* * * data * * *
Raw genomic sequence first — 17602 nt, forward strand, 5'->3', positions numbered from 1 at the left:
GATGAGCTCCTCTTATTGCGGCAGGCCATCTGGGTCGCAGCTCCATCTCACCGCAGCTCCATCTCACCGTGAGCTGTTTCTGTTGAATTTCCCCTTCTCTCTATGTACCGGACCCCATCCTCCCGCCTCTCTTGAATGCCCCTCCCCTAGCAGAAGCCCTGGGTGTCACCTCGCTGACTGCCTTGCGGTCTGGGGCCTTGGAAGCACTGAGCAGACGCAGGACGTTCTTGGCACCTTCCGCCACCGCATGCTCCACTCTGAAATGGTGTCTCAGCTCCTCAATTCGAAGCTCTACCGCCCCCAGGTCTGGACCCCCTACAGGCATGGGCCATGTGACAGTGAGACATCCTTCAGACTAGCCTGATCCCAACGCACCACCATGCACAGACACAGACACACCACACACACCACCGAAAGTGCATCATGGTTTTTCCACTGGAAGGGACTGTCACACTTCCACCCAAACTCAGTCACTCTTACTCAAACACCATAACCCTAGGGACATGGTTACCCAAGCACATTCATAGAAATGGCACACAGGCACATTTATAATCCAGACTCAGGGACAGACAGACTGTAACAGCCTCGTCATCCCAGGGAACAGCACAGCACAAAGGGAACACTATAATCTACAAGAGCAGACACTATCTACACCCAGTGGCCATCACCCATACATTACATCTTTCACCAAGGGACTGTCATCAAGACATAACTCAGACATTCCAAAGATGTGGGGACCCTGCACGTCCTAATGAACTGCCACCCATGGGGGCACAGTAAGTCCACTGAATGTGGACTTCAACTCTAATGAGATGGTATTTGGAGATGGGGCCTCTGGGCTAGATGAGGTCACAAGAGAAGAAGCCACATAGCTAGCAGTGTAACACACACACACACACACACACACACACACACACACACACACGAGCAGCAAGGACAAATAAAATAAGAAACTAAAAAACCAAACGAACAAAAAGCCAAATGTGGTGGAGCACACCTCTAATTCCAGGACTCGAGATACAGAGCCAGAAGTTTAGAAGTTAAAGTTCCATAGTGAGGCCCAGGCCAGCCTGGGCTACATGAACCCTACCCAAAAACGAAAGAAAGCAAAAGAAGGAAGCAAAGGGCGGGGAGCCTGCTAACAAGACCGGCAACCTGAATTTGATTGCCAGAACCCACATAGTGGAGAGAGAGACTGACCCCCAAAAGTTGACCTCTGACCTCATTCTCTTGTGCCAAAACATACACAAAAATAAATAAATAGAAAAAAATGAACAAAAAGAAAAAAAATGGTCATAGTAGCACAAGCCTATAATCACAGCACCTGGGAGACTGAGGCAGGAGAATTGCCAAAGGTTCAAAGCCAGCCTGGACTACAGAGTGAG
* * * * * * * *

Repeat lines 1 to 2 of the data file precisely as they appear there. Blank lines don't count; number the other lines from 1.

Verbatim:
Raw genomic sequence first — 17602 nt, forward strand, 5'->3', positions numbered from 1 at the left:
GATGAGCTCCTCTTATTGCGGCAGGCCATCTGGGTCGCAGCTCCATCTCACCGCAGCTCCATCTCACCGTGAGCTGTTTCTGTTGAATTTCCCCTTCTCTCTATGTACCGGACCCCATCCTCCCGCCTCTCTTGAATGCCCCTCCCCTAGCAGAAGCCCTGGGTGTCACCTCGCTGACTGCCTTGCGGTCTGGGGCCTTGGAAGCACTGAGCAGACGCAGGACGTTCTTGGCACCTTCCGCCACCGCATGCTCCACTCTGAAATGGTGTCTCAGCTCCTCAATTCGAAGCTCTACCGCCCCCAGGTCTGGACCCCCTACAGGCATGGGCCATGTGACAGTGAGACATCCTTCAGACTAGCCTGATCCCAACGCACCACCATGCACAGACACAGACACACCACACACACCACCGAAAGTGCATCATGGTTTTTCCACTGGAAGGGACTGTCACACTTCCACCCAAACTCAGTCACTCTTACTCAAACACCATAACCCTAGGGACATGGTTACCCAAGCACATTCATAGAAATGGCACACAGGCACATTTATAATCCAGACTCAGGGACAGACAGACTGTAACAGCCTCGTCATCCCAGGGAACAGCACAGCACAAAGGGAACACTATAATCTACAAGAGCAGACACTATCTACACCCAGTGGCCATCACCCATACATTACATCTTTCACCAAGGGACTGTCATCAAGACATAACTCAGACATTCCAAAGATGTGGGGACCCTGCACGTCCTAATGAACTGCCACCCATGGGGGCACAGTAAGTCCACTGAATGTGGACTTCAACTCTAATGAGATGGTATTTGGAGATGGGGCCTCTGGGCTAGATGAGGTCACAAGAGAAGAAGCCACATAGCTAGCAGTGTAACACACACACACACACACACACACACACACACACACACACACGAGCAGCAAGGACAAATAAAATAAGAAACTAAAAAACCAAACGAACAAAAAGCCAAATGTGGTGGAGCACACCTCTAATTCCAGGACTCGAGATACAGAGCCAGAAGTTTAGAAGTTAAAGTTCCATAGTGAGGCCCAGGCCAGCCTGGGCTACATGAACCCTACCCAAAAACGAAAGAAAGCAAAAGAAGGAAGCAAAGGGCGGGGAGCCTGCTAACAAGACCGGCAACCTGAATTTGATTGCCAGAACCCACATAGTGGAGAGAGAGACTGACCCCCAAAAGTTGACCTCTGACCTCATTCTCTTGTGCCAAAACATACACAAAAATAAATAAATAGAAAAAAATGAACAAAAAGAAAAAAAATGGTCATAGTAGCACAAGCCTATAATCACAGCACCTGGGAGACTGAGGCAGGAGAATTGCCAAAGGTTCAAAGCCAGCCTGGACTACAGAGTGAG